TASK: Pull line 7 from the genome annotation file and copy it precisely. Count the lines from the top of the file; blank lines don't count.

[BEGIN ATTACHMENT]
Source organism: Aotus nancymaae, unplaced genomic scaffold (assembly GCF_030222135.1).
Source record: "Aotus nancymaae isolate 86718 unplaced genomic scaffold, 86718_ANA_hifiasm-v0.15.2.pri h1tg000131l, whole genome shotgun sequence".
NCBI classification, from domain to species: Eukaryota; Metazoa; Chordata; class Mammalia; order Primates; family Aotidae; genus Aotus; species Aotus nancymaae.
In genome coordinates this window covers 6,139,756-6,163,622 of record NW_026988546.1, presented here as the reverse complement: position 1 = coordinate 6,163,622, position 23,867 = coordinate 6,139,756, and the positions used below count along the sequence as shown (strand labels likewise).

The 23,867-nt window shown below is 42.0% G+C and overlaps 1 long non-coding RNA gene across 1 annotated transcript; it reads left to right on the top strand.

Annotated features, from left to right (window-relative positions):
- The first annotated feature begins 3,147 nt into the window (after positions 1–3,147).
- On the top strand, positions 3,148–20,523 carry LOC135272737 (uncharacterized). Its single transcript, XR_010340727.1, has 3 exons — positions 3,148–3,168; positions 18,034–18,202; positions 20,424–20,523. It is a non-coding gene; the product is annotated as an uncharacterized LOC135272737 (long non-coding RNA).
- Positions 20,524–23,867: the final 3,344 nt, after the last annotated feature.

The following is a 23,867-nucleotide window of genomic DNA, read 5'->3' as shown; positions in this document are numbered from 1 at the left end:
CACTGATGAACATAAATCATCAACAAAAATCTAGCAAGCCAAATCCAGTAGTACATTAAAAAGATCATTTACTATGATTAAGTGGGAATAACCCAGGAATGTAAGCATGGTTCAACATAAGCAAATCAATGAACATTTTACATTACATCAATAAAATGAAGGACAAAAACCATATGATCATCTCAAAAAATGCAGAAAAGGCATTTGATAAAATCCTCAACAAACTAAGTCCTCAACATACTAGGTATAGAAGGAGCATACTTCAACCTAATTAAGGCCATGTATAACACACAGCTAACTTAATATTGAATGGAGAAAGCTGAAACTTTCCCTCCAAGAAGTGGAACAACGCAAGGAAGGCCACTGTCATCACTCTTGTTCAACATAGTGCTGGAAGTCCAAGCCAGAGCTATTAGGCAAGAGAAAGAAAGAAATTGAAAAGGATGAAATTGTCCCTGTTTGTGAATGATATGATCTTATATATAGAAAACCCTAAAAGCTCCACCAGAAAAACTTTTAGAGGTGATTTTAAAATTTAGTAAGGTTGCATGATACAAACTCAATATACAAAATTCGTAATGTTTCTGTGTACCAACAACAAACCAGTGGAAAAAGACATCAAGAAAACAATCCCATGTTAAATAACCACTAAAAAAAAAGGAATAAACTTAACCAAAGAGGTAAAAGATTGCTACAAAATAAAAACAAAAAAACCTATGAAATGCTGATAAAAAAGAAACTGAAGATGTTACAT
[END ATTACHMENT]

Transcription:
- The first annotated feature begins 3,147 nt into the window (after positions 1–3,147).